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  • Kritik: Two Sisters

    , starring Jennifer Jason Leigh and Mare Winningham; directed by Ulu Grosbard

    , director Ulu Grosbard's elegantly simple story about the inescapable ties that bind two very different sisters. The story was, literally, tailor-made for her: Leigh is one of the movie's producers, and her mother, television veteran Barbara Turner, wrote the script. Leigh brings a larger-than-life quality to the horribly endearing Sadie, an aspiring Seattle singer who lacks the talent for rock stardom, but not the bad habits. Sadie is a slippery, needy, unreliable, hopelessly optimistic drunk--an emotional tornado who leaves chaos and wreckage in her wake. Still, she is curiously irresistible. Leigh gives her a core of sweetness and a puppy-like eagerness to please that rises to the surface at the most unexpected moments.

    co-stars as Sadie's older sister, Georgia, who is everything Sadie wants to be. Georgia is a talented singer and successful recording artist; she is also the center of a relatively happy family. She becomes the one who has to pick up the pieces every time Sadie breaks something. Winningham has the tougher part to play, and she does it beautifully: unlike the effusive, gregarious Sadie, who wears her heart--and most of her liver--on her sleeve, Georgia keeps everything inside. Winningham's muted, generous performance is all flickers and twinges, thin smiles, and glimpses of tightly held resentment and regret. Her restraint rings true to the character.

    While it is set around Seattle's music scene (and many of the city's clubs are used as locations),

    is no ode to grunge. The title character is a latter-day Joni Mitchell, more folk singer than rocker, and the music is mostly covers, with a couple of originals written by Winningham. The songs were filmed live, which gives the movie a rare and nervy quality; you feel exactly what is at stake when the drunken Sadie launches into an embarrassing, endless performance in front of the stunned audience at one of her sister's concerts.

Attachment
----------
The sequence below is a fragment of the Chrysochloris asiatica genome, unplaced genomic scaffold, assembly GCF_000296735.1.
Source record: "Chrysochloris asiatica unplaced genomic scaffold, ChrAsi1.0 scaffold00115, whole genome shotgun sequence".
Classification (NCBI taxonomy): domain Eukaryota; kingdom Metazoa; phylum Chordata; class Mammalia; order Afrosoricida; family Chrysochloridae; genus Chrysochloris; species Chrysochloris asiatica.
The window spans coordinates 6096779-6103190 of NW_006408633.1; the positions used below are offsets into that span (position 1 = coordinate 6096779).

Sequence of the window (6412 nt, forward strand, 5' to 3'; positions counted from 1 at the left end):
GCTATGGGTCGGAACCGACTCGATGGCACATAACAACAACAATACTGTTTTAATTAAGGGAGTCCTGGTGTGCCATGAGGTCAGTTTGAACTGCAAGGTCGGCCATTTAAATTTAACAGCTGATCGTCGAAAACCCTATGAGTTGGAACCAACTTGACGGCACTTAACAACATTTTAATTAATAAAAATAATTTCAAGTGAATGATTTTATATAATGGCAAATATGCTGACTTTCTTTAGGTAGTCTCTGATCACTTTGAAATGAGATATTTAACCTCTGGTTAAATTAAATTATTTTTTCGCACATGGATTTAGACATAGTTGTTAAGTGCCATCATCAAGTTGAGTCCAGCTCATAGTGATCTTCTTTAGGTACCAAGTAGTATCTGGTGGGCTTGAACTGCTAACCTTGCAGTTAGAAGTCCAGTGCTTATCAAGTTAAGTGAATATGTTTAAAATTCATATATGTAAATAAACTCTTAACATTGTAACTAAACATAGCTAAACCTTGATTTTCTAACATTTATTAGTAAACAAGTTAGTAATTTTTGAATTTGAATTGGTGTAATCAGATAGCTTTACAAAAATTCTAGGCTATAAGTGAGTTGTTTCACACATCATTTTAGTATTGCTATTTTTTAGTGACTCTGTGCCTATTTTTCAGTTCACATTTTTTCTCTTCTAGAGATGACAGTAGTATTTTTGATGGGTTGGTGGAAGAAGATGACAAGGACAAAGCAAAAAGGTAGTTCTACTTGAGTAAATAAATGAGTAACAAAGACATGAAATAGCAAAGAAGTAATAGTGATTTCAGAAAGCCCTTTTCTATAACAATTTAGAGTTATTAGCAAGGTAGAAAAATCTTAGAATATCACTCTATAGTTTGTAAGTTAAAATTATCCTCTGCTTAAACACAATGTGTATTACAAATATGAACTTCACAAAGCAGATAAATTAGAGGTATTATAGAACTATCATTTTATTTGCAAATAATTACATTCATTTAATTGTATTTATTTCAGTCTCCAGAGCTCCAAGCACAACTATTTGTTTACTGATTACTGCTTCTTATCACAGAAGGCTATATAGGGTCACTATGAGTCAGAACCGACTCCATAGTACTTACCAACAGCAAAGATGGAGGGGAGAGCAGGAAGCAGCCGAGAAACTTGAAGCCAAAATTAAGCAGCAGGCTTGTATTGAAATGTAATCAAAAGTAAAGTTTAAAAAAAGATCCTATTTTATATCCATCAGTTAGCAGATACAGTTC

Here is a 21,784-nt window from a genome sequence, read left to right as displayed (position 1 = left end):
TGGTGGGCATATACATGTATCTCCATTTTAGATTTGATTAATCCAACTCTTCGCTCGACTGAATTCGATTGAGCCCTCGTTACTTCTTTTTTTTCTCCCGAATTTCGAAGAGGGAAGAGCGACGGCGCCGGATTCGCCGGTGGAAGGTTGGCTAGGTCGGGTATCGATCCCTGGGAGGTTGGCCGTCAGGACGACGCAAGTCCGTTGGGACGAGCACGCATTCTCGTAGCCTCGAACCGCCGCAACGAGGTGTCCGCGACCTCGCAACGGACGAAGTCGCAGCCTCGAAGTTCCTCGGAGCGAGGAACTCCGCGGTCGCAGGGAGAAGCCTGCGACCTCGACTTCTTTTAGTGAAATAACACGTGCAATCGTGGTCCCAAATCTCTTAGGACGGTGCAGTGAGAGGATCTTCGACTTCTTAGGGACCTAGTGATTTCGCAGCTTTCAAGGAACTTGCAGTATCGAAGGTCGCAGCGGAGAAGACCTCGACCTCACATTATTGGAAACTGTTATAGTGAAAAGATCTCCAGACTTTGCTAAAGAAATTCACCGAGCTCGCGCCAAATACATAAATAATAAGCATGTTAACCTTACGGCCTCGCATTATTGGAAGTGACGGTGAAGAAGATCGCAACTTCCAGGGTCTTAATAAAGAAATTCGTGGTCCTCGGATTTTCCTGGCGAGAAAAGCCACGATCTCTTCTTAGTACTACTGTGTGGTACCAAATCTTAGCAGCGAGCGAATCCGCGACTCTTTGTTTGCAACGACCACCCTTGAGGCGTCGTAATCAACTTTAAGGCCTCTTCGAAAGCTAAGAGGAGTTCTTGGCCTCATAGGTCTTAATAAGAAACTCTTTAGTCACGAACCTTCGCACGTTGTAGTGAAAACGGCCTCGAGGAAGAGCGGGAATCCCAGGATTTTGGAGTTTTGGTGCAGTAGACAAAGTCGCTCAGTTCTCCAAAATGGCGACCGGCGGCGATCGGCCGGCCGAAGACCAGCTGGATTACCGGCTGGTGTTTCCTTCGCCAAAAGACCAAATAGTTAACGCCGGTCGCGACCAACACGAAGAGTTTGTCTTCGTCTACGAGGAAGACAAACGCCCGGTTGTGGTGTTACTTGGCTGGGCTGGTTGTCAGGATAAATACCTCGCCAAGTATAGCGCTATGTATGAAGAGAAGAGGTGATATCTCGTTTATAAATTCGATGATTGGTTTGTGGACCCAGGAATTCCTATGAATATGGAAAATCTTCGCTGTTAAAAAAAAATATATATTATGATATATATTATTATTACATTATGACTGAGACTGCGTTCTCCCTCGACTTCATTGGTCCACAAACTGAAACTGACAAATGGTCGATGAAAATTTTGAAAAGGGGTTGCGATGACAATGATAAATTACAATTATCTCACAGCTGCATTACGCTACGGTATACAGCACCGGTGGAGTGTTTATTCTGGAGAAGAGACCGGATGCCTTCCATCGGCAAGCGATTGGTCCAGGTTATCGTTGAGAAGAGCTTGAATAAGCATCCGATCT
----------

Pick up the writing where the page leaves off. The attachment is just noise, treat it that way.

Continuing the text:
isn't about music at all. It is about the powerfully ambiguous connection between these two sisters. The movie is at its most effective in a simple, wordless scene in which Georgia sits at Sadie's hospital bedside, watching her sleep. There is a world of hurt and guilt in her eyes, but there is also a powerful, wounding glimpse of the love she has for her sister--a love that defies rational explanation, as love so often does in families. --Mary Brennan

    Jennifer Jason Leigh stars in Georgia, director Ulu Grosbard's elegantly simple story about the inescapable ties that bind two very different sisters. The story was, literally, tailor-made for her: Leigh is one of the movie's producers, and her mother, television veteran Barbara Turner, wrote the script. Leigh brings a larger-than-life quality to the horribly endearing Sadie, an aspiring Seattle singer who lacks the talent for rock stardom, but not the bad habits. Sadie is a slippery, needy, unreliable, hopelessly optimistic drunk--an emotional tornado who leaves chaos and wreckage in her wake. Still, she is curiously irresistible. Leigh gives her a core of sweetness and a puppy-like eagerness to please that rises to the surface at the most unexpected moments.

    Mare Winningham co-stars as Sadie's older sister, Georgia, who is everything Sadie wants to be. Georgia is a talented singer and successful recording artist; she is also the center of a relatively happy family. She becomes the one who has to pick up the pieces every time Sadie breaks something. Winningham has the tougher part to play, and she does it beautifully: unlike the effusive, gregarious Sadie, who wears her heart--and most of her liver--on her sleeve, Georgia keeps everything inside. Winningham's muted, generous performance is all flickers and twinges, thin smiles, and glimpses of tightly held resentment and regret. Her restraint rings true to the character.

    While it is set around Seattle's music scene (and many of the city's clubs are used as locations), Georgia is no ode to grunge. The title character is a latter-day Joni Mitchell, more folk singer than rocker, and the music is mostly covers, with a couple of originals written by Winningham. The songs were filmed live, which gives the movie a rare and nervy quality; you feel exactly what is at stake when the drunken Sadie launches into an embarrassing, endless performance in front of the stunned audience at one of her sister's concerts.

    In the end, though, Georgia

    Georgia, starring Jennifer Jason Leigh and Mare Winningham; directed by Ulu Grosbard ###boldend###

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